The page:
Being a good communicator doesn’t just involve good speaking skills; it’s about being a good listener, too. In order to communicate better in all areas of your life, use the following tips to help you develop your abilities and connect with others more effectively.
Showing people they can trust you by not embarrassing anyone.
Avoiding judgment and sticking to the facts.
Giving praise and feedback regularly.
Asking for clarity when you’re confused: “I want to make sure I’ve understood you correctly. Do you have an example of what you’re speaking about?”
Restating the person’s point to check for understanding: “What I’ve heard you say is that you’re…”
Use body language to show you’re listening (eye contact, nodding your head, etc.).
Ask for Responses
It’s important to leave time and space available so that you can allow others to share. By asking for others’ opinions and thoughts, you’ll show that you care about their feelings. As a result, others may come to you more often about concerns or ideas. Ask the following questions to show your interest:
“What do you think about that?”
“Was that easy to understand?”
“Do you feel ok about this?”
Whether you’re communicating one-on-one or within a group:
Try not to make assumptions around what the other person already knows. Make sure the person knows all the information and has a basic understanding of what you are speaking of.
Use appropriate language when speaking to another person. The person you are speaking to will have a unique background, skill set, age, and level of experience. Try to make it so he or she can best understand you by using clear, direct language that takes these characteristics into consideration.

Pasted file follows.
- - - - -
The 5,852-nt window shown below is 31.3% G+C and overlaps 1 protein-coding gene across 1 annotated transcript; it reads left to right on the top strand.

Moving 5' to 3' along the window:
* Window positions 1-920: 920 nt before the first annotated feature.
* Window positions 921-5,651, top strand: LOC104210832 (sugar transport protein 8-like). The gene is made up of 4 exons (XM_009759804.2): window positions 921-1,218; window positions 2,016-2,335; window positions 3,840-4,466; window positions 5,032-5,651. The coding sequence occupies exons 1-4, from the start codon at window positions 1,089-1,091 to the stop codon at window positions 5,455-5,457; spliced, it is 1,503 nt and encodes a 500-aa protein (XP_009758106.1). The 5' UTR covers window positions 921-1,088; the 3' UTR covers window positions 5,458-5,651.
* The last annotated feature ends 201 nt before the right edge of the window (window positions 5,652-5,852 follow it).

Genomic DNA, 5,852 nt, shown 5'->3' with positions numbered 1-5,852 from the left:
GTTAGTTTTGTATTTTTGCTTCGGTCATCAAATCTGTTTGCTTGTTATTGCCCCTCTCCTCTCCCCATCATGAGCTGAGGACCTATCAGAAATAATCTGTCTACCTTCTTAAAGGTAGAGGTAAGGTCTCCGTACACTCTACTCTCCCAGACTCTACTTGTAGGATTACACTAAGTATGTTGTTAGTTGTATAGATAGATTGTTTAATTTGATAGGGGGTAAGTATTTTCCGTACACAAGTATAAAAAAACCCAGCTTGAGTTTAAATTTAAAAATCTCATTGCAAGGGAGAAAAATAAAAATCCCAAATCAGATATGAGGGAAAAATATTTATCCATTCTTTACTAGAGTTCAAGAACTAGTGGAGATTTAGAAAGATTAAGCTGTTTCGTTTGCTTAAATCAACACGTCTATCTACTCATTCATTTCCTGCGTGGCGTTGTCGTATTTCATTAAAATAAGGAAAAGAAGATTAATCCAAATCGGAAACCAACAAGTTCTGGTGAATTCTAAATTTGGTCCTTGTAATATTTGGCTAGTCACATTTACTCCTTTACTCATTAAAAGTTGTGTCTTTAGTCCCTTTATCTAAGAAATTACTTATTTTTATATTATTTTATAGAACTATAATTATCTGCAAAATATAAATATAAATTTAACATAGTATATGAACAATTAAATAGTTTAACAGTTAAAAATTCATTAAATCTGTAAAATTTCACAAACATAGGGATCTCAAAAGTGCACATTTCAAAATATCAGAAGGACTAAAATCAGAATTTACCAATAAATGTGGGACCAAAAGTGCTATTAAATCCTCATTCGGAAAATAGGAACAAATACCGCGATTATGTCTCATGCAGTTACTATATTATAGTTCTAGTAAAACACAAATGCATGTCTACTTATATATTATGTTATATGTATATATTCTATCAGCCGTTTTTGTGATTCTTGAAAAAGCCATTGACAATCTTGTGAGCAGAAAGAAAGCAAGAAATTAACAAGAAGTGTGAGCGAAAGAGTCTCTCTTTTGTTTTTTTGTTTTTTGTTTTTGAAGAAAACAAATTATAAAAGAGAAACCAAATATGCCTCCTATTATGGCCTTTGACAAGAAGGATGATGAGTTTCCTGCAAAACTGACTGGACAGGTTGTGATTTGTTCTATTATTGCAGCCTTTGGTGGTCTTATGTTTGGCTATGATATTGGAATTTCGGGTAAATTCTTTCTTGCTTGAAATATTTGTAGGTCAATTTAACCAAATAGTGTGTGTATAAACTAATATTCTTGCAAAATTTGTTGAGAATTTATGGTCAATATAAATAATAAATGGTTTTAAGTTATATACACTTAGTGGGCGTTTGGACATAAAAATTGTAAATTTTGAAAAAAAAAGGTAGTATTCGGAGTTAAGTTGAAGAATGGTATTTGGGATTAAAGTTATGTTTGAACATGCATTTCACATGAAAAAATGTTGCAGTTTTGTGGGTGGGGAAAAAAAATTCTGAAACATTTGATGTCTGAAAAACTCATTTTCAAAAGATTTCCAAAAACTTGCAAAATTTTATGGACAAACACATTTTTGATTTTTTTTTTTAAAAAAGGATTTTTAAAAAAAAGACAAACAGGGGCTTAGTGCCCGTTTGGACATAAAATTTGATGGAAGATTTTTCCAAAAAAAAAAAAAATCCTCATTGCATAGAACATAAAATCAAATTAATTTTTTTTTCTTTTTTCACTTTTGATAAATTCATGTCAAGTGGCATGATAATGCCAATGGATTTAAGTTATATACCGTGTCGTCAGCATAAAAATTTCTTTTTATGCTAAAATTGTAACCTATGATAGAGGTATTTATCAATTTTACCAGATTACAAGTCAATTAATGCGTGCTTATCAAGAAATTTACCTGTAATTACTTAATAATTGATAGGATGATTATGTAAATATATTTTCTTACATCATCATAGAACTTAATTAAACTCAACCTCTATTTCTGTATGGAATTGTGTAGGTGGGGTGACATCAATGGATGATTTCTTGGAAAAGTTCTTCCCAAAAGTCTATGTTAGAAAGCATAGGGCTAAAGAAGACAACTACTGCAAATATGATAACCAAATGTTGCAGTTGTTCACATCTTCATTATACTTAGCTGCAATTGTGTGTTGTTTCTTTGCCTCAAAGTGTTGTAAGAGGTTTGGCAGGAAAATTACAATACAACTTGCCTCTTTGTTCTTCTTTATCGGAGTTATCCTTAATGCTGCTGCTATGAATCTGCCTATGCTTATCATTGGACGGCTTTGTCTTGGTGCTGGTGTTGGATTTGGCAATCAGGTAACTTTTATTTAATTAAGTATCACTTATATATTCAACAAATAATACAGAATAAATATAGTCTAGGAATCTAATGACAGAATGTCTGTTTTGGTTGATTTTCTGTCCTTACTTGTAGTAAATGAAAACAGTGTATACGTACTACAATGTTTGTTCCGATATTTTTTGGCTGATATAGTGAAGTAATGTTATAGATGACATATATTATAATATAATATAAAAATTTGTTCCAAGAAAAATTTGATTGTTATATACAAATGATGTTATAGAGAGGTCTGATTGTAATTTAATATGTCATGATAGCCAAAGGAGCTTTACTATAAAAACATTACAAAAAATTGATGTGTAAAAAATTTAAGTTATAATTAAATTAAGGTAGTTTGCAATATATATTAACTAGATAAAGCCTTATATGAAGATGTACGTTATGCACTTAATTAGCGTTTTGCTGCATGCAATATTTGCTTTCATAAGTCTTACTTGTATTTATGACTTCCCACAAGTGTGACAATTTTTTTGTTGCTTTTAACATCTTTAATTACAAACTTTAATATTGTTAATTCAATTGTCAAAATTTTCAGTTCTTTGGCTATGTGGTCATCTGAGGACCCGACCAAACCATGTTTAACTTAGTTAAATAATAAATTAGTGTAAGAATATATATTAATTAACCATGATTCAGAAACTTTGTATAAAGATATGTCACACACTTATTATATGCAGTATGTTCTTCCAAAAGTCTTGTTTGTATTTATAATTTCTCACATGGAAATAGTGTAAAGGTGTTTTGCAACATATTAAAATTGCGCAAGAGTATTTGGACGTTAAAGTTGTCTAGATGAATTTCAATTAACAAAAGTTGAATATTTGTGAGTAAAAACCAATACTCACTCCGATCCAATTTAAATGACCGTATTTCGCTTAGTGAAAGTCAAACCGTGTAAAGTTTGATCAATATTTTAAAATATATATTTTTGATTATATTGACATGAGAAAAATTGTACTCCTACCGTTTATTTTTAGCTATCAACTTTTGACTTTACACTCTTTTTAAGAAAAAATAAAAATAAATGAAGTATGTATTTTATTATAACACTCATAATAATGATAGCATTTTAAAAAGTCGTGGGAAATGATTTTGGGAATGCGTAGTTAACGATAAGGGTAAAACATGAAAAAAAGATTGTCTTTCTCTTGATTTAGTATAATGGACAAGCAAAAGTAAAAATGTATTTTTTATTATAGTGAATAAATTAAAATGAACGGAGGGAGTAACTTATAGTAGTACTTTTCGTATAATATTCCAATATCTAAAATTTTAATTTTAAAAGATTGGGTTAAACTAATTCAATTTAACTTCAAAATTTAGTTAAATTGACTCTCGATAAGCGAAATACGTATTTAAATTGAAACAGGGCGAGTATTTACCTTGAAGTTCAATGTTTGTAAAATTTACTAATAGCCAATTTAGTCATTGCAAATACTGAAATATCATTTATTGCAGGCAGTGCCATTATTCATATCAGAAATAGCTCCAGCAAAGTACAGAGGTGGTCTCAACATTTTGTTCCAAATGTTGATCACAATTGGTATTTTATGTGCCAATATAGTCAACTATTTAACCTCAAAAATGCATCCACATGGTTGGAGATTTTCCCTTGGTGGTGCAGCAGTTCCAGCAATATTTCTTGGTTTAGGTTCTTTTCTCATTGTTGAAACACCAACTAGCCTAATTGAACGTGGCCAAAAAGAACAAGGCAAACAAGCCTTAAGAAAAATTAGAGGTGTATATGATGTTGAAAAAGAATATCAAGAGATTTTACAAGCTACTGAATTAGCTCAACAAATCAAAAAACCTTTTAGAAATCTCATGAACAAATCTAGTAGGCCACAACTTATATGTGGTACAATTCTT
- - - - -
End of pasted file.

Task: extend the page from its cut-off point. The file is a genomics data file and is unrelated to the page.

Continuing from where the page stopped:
Pick a quiet and appropriate place to converse. If the conversation is about a personal matter, make sure the place is private.
Consider Non-Verbal Cues
When you’re speaking to someone, it’s not just your words that they are observing. Think about the messages you are sending through tone of voice and body language:
Tone of voice:
Does your voice sound urgent or hesitant?
Do you sound nervous or are you stammering?
Do you sound light-hearted or belligerent?
Are you making eye contact?
Are your arms folded?
Are you leaning forward aggressively or looking relaxed?
Are you fidgeting or obviously distracted?
If your body language and tone of voice send a different message than your words, try to find out why. Are you really saying what you mean?
Respond to the person who is talking by giving active feedback like, “Uh-huh,” or “Please, go on.”
A small nod of your head while a person is talking also reaffirms that you are listening.
Communication skills take time and practice, but the more you work at it, the more effective you’ll be.
Written by Life Advantages - Author Delvina Miremadi © 2018
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